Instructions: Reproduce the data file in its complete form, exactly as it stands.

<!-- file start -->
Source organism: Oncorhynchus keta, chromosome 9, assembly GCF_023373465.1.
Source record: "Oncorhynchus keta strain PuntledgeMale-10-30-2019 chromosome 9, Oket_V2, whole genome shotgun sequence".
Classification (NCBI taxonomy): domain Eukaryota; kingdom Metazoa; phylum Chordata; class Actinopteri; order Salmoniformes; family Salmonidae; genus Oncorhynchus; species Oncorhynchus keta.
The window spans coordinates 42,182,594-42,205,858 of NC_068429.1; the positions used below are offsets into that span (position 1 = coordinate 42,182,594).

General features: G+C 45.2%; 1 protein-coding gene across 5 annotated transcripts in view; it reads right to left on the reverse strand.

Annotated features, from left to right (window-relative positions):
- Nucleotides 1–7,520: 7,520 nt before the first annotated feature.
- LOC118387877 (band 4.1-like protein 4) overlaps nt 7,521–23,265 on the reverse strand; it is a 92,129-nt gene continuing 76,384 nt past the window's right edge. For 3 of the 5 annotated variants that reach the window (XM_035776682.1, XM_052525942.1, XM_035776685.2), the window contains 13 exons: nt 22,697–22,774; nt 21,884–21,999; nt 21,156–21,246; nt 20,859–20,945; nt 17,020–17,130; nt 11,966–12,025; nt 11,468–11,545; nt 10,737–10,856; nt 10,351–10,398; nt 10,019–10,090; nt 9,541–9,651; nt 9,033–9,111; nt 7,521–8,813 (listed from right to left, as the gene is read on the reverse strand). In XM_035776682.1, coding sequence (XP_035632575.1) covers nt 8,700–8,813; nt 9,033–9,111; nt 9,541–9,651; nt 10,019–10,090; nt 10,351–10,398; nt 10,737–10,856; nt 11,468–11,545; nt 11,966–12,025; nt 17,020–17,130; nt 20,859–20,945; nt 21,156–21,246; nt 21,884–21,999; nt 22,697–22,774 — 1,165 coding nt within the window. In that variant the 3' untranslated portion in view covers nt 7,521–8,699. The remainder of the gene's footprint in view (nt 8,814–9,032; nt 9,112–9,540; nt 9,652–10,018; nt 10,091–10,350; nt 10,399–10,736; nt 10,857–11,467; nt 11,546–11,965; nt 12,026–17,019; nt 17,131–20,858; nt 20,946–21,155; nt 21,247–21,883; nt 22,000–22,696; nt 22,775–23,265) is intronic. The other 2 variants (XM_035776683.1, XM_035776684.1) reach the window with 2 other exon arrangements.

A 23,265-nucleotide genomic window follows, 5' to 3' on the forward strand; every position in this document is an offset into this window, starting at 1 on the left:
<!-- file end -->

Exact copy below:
Source organism: Oncorhynchus keta, chromosome 9, assembly GCF_023373465.1.
Source record: "Oncorhynchus keta strain PuntledgeMale-10-30-2019 chromosome 9, Oket_V2, whole genome shotgun sequence".
Classification (NCBI taxonomy): domain Eukaryota; kingdom Metazoa; phylum Chordata; class Actinopteri; order Salmoniformes; family Salmonidae; genus Oncorhynchus; species Oncorhynchus keta.
The window spans coordinates 42,182,594-42,205,858 of NC_068429.1; the positions used below are offsets into that span (position 1 = coordinate 42,182,594).

General features: G+C 45.2%; 1 protein-coding gene across 5 annotated transcripts in view; it reads right to left on the reverse strand.

Annotated features, from left to right (window-relative positions):
- Nucleotides 1–7,520: 7,520 nt before the first annotated feature.
- LOC118387877 (band 4.1-like protein 4) overlaps nt 7,521–23,265 on the reverse strand; it is a 92,129-nt gene continuing 76,384 nt past the window's right edge. For 3 of the 5 annotated variants that reach the window (XM_035776682.1, XM_052525942.1, XM_035776685.2), the window contains 13 exons: nt 22,697–22,774; nt 21,884–21,999; nt 21,156–21,246; nt 20,859–20,945; nt 17,020–17,130; nt 11,966–12,025; nt 11,468–11,545; nt 10,737–10,856; nt 10,351–10,398; nt 10,019–10,090; nt 9,541–9,651; nt 9,033–9,111; nt 7,521–8,813 (listed from right to left, as the gene is read on the reverse strand). In XM_035776682.1, coding sequence (XP_035632575.1) covers nt 8,700–8,813; nt 9,033–9,111; nt 9,541–9,651; nt 10,019–10,090; nt 10,351–10,398; nt 10,737–10,856; nt 11,468–11,545; nt 11,966–12,025; nt 17,020–17,130; nt 20,859–20,945; nt 21,156–21,246; nt 21,884–21,999; nt 22,697–22,774 — 1,165 coding nt within the window. In that variant the 3' untranslated portion in view covers nt 7,521–8,699. The remainder of the gene's footprint in view (nt 8,814–9,032; nt 9,112–9,540; nt 9,652–10,018; nt 10,091–10,350; nt 10,399–10,736; nt 10,857–11,467; nt 11,546–11,965; nt 12,026–17,019; nt 17,131–20,858; nt 20,946–21,155; nt 21,247–21,883; nt 22,000–22,696; nt 22,775–23,265) is intronic. The other 2 variants (XM_035776683.1, XM_035776684.1) reach the window with 2 other exon arrangements.

A 23,265-nucleotide genomic window follows, 5' to 3' on the forward strand; every position in this document is an offset into this window, starting at 1 on the left: